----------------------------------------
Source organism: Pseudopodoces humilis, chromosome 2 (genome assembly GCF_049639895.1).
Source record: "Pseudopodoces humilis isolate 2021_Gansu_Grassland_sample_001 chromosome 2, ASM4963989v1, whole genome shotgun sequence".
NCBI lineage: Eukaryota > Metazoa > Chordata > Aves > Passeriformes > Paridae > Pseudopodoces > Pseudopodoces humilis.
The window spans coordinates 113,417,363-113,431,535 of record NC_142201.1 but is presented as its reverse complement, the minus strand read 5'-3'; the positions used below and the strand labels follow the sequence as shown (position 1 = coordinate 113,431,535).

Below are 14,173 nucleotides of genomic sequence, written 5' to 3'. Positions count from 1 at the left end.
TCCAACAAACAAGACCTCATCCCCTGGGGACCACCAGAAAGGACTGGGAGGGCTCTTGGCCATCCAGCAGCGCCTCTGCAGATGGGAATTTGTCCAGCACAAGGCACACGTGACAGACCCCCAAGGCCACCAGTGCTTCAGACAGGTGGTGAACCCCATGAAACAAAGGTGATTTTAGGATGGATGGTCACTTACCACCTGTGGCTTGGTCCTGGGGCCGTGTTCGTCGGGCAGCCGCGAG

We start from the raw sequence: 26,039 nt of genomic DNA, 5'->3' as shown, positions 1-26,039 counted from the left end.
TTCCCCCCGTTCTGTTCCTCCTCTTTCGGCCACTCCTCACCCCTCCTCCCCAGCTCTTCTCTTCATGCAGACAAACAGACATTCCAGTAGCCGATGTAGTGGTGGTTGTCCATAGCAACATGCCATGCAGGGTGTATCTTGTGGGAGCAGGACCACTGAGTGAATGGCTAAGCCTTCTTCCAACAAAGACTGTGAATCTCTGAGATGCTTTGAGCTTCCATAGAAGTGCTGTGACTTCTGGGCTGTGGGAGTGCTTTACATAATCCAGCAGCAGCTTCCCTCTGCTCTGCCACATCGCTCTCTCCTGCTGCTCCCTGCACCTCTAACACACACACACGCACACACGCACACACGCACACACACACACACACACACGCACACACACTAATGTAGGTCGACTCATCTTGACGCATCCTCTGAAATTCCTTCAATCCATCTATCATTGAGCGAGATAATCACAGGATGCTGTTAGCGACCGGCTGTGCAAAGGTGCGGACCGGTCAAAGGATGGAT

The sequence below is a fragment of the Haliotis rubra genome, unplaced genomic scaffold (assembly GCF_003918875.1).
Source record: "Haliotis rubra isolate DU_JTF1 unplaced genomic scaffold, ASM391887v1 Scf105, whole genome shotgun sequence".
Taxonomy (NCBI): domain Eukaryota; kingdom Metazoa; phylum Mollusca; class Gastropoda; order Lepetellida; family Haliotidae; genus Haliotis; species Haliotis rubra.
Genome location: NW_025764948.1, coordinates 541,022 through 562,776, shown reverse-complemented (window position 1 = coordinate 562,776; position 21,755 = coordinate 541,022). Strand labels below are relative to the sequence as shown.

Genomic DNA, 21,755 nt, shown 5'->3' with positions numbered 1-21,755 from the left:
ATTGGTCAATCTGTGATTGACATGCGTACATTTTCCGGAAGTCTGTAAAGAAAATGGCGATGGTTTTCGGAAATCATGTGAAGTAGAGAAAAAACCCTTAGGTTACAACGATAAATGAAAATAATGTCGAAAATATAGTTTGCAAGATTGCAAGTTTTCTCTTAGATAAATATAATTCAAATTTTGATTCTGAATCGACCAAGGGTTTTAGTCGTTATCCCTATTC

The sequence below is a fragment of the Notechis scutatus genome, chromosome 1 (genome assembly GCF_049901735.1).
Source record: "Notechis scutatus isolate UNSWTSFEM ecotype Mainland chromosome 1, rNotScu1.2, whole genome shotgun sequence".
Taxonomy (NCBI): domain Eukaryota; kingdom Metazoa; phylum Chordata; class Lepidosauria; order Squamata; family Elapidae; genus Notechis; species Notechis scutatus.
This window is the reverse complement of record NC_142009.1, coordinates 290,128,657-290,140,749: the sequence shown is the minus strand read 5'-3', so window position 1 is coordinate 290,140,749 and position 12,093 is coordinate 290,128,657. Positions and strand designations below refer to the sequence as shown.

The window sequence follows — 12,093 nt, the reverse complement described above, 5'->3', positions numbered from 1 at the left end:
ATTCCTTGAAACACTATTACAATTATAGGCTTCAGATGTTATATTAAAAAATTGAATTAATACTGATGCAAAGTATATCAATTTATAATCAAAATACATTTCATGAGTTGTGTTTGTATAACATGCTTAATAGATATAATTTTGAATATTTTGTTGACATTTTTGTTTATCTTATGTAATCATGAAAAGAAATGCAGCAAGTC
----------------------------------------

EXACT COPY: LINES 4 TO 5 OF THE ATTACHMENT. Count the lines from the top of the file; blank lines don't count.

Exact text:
The window spans coordinates 113,417,363-113,431,535 of record NC_142201.1 but is presented as its reverse complement, the minus strand read 5'-3'; the positions used below and the strand labels follow the sequence as shown (position 1 = coordinate 113,431,535).

Below are 14,173 nucleotides of genomic sequence, written 5' to 3'. Positions count from 1 at the left end.